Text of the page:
Fans in the stands will be required to wear face masks for the NFL’s return.
Players on the field? Face protection will be optional.
That’s according to a report from NFL Network’s Mike Garafolo. On Thursday, Garafolo tweeted out sketches of the latest iteration of the Oakley face shield that’s intended to stem the potential to spread of COVID-19 from one player to another for the planned NFL season.
Included in that report is a note that “the expectation is that they will be recommended but not required.”
Update on the face shields the NFL developed with Oakley to prevent the spread of Covid: The expectation is they will be recommended but NOT required for players, a source informed of talks between the NFL and NFLPA says. The league had been pushing for them to be worn by all. pic.twitter.com/ikar8AmEF0— Mike Garafolo (@MikeGarafolo) July 23, 2020
Add it to the ever-expanding list of bad ideas associated with the return of sports.
Here’s this thing that’s designed to mitigate the risk of spreading COVID-19 among players as they travel around pandemic hot spots like Miami, Phoenix and Houston. But if it makes you uncomfortable or cramps your style as a player, don’t worry about it.
J.J. Watt fought shield mandate
Houston Texans All-Pro pass rusher J.J. Watt seems a likely culprit behind the lack of a mandate. As he’s made rightful demands of the NFL to come up with a semblance of a COVID-19 safety plan, he’s also balked at this most basic of safety measures.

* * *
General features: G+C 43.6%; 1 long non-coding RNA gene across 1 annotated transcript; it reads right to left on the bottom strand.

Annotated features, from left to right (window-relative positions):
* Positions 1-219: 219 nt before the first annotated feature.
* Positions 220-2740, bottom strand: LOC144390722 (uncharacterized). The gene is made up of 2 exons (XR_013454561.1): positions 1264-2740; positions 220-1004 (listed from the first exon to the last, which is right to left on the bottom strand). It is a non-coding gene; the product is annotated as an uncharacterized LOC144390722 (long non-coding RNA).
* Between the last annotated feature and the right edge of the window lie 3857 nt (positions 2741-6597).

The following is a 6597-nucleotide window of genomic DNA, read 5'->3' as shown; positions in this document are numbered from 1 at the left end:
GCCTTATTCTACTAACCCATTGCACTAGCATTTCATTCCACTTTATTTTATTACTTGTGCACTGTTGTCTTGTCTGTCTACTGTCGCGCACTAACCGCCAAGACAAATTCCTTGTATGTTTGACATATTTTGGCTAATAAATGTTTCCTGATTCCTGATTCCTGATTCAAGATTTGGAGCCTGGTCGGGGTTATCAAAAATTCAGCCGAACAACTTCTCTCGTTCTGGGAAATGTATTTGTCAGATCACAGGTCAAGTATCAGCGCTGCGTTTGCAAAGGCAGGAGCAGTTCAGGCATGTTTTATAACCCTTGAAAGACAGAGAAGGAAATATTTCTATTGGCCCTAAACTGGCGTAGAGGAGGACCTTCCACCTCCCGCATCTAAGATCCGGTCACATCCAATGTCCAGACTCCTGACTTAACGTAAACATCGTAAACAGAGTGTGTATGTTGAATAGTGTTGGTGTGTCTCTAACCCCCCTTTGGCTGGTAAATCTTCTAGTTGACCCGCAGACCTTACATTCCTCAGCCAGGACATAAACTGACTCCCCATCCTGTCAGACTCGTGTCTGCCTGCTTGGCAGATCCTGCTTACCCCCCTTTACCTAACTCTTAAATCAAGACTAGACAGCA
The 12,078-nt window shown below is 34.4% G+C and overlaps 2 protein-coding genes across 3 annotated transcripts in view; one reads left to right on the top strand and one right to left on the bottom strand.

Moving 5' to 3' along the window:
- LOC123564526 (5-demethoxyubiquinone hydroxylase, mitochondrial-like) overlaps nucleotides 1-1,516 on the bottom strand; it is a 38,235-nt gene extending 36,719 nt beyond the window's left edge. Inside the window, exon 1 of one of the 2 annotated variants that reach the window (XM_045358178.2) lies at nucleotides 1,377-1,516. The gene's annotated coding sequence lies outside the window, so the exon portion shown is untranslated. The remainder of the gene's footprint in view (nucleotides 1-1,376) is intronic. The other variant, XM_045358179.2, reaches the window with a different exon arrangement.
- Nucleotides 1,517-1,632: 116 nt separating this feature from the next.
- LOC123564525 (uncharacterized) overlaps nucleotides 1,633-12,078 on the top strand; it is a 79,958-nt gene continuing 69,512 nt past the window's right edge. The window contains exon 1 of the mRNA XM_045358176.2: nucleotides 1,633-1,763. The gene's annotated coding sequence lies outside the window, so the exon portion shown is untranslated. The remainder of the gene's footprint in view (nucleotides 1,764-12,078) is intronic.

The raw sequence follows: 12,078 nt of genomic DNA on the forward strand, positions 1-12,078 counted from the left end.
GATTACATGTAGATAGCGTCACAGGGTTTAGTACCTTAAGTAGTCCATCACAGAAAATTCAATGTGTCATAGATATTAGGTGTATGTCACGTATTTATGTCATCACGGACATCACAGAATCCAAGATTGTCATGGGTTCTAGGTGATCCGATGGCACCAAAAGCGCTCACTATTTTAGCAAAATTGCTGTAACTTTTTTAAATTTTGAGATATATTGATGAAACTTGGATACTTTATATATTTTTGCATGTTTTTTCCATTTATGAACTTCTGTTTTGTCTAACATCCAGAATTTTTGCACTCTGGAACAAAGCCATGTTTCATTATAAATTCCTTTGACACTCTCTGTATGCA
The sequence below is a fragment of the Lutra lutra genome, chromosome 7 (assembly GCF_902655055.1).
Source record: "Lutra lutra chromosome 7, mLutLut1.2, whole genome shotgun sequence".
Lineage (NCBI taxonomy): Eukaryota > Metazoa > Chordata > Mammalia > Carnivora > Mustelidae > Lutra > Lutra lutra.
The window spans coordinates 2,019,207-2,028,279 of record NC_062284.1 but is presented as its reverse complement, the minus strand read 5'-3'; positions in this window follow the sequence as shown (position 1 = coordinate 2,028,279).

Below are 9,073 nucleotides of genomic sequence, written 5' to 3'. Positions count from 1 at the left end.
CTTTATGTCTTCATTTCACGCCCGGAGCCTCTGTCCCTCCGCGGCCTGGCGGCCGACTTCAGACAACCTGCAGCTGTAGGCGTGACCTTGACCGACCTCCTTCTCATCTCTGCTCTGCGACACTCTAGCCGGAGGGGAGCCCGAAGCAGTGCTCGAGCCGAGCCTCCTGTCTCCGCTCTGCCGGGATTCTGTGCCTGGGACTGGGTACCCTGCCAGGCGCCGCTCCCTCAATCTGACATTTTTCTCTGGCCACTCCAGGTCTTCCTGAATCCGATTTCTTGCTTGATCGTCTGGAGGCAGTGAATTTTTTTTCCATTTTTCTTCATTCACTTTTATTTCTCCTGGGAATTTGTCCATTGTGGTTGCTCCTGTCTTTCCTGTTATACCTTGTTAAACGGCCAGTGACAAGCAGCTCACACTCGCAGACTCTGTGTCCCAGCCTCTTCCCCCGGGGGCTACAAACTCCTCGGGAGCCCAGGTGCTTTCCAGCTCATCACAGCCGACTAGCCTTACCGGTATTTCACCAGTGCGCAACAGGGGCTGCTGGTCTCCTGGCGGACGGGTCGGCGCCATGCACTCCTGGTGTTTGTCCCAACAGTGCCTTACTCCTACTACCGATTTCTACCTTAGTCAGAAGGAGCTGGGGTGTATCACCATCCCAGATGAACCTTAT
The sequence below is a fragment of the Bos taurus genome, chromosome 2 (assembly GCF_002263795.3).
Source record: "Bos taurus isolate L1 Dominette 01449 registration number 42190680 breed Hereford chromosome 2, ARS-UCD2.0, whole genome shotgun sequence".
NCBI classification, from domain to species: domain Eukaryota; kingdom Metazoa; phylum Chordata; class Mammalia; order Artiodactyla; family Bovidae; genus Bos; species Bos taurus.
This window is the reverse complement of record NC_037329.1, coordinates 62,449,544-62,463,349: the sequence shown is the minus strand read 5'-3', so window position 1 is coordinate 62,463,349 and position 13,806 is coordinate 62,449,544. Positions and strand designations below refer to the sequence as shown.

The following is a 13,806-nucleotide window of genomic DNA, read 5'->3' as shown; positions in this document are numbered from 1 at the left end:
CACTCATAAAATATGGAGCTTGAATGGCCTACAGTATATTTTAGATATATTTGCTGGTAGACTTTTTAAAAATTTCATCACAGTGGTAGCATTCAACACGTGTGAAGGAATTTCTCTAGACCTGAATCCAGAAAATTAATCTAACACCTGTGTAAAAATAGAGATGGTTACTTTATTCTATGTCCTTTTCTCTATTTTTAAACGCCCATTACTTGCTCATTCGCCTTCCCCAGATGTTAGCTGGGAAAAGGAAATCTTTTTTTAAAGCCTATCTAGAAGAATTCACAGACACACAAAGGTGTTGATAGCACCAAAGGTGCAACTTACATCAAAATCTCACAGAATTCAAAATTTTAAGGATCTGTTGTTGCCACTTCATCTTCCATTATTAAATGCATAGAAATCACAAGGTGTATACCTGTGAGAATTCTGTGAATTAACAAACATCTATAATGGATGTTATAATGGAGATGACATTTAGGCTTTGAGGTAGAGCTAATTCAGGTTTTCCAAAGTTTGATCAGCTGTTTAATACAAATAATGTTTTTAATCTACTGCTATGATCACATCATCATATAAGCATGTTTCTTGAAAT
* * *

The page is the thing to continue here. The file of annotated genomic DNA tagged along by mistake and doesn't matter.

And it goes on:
You want to put something around my mouth?
Watt told Pro Football Talk earlier in July that if face shields are mandated, he’s likely sitting out the season.
“My second year in the league, I thought it would be cool,” Watt said. “I put a visor on my helmet. I was like, ‘It looks so cool, I want to put a visor on.’ I had it on for about three periods of practice and I said, ‘Take this sucker off, I’m going to die out here.’ Just the face one.
“So now you want to put something around my mouth? No. You can keep that. If that comes into play, I don’t think you’re going to see me out there on the field.”
Which is fine. No player in any league should play this COVID-19 season if they’re not comfortable or don’t feel safe doing so. And they don’t owe anybody a detailed explanation why.
But the real effect of Watt’s protest is pressure on the league to limit a safety measure. Do we know that decision makers are leaning toward recommending rather than mandating because of Watt? No.
But it’s not hard to do the math considering the pressure came from one of the league’s most respected and high-profile players.
Of course all of these details presume that there will be a season to begin with.
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